President Barack Obama's Oval Office address Tuesday night marked a somber milestone as the nation pivots from an unnecessary war in Iraq to an uncertain one in Afghanistan. The official end of military combat in Iraq is more relief than celebration, and the ultimate result of the enormous economic and human sacrifice is still to be determined. But it fulfills an important Obama pledge to wind down a war he inherited, and there are other pressing priorities at home and abroad that demand attention.
The war in Iraq began more than seven years ago, fueled by faulty intelligence about weapons of mass destruction that were never found. A vicious dictatorship was toppled, but the democracy that replaced it is fragile at best. Five months after Iraqi elections, Sunni and Shiite leaders have not formed a government and the Kurds are antsy about the future. America's standing in the world still has not recovered, and the consequences have been staggering.
The war in Iraq has cost this nation nearly $750 billion, and more than 4,400 American service members have been killed. The foreign policy blunders and miscalculations should not overshadow the heroic sacrifices of so many American families touched by this war, from those who lost loved ones to those who endured the strain of multiple deployments. Obama honored their service to the country and acknowledged that the commitment is not yet finished. Some 50,000 troops remain in Iraq in a largely advisory role, and their safety is far from guaranteed. But the fate of Iraq is now in the hands of the Iraqis.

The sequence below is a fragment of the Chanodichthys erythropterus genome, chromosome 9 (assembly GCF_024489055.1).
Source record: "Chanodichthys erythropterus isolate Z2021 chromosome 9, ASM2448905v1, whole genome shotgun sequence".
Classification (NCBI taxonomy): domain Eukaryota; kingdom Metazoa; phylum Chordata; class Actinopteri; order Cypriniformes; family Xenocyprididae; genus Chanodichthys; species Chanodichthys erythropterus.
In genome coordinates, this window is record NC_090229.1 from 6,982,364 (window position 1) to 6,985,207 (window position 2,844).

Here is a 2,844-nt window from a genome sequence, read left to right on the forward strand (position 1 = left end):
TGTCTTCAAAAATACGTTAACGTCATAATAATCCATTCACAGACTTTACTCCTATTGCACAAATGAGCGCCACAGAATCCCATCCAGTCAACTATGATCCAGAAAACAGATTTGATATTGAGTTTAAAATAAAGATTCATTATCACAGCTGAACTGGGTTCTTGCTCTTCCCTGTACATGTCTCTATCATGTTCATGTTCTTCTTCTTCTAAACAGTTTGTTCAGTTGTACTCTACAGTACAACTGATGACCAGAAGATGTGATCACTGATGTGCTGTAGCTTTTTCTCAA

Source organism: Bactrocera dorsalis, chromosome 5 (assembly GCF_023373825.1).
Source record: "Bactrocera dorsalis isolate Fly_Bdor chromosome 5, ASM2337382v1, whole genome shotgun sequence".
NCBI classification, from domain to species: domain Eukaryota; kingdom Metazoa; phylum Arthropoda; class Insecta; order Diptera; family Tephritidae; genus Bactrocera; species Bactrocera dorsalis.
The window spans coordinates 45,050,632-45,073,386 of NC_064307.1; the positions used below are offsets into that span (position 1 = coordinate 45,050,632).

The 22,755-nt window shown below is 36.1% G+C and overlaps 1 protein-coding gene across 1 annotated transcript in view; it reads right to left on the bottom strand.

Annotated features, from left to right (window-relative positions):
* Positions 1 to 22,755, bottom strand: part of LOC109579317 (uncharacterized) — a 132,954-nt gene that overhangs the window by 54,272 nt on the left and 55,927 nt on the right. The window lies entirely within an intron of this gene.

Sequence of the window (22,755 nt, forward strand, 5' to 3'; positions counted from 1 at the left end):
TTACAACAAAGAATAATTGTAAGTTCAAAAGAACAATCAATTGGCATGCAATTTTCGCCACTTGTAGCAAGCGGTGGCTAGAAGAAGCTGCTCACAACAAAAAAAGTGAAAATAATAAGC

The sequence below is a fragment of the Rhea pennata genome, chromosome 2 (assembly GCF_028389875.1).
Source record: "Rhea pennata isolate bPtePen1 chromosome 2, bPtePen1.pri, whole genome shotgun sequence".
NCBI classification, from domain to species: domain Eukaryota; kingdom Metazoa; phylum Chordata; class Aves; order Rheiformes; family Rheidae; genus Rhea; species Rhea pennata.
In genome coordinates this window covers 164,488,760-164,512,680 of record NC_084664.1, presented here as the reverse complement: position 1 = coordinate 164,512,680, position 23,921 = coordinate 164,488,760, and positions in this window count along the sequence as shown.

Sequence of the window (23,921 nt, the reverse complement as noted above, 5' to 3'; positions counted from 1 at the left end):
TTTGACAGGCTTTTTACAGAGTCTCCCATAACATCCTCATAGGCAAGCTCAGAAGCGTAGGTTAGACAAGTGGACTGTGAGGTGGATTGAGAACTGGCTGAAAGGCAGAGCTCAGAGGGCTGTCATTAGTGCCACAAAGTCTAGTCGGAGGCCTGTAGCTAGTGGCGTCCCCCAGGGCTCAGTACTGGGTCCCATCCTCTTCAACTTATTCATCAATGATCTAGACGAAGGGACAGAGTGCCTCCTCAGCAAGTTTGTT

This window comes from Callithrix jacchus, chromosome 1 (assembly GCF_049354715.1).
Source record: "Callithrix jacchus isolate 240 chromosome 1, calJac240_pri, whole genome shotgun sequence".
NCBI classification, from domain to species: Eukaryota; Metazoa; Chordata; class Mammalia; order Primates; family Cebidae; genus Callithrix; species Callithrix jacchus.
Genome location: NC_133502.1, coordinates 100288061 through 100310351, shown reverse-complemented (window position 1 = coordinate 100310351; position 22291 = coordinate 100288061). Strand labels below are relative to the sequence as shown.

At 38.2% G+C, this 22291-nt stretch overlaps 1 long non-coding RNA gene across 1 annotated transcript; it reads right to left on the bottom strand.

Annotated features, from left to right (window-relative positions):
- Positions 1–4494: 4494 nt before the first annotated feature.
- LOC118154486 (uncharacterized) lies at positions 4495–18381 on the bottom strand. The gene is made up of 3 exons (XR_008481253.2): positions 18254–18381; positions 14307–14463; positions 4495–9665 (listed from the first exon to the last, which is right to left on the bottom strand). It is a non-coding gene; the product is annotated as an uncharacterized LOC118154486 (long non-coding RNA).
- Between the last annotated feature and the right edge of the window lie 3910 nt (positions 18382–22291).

"Now it is time to turn the page,'' the president said.
If only the story lines were clearer. Obama turned to Afghanistan by referring to similarities to Iraq — a surge in troop strength, a deadline to begin withdrawing troops next summer and leaving the country's future to its residents. Left unsaid was the deep uncertainty that the strategy will work and the lack of a viable partner in Afghan President Hamid Karzai.
The president then appropriately tied America's security abroad to its ability to restore prosperity at home: "Our most urgent task is to restore our economy and put the millions of Americans who have lost their jobs back to work.'' Yet there is no clear next step emerging from either the Federal Reserve or the White House. The president needs to act boldly and clearly, but he is stymied by a gridlocked Congress that cannot even pass a modest attempt to help small businesses acquire needed capital. Obstructionist Republicans smell blood in the November elections, misleading voters with the ridiculous assertion that they can cut taxes, lower the deficit and create millions of jobs simultaneously. The president has got to find his voice and his vision to reassure Americans that he feels their pain and that the government is not the enemy that the tea party crowd claims.
It was a serious, short presidential address with multiple messages to disparate audiences — from Iraqis and Afghans fearful of the future to Americans anxious about their financial futures. The themes were salient and nicely linked, laced with a renewed appeal to come together to meet the challenges at home. But Obama was once again more professorial than inspirational, and in this election year it will take something more to set a clear course in a nation that remains divided and uneasy.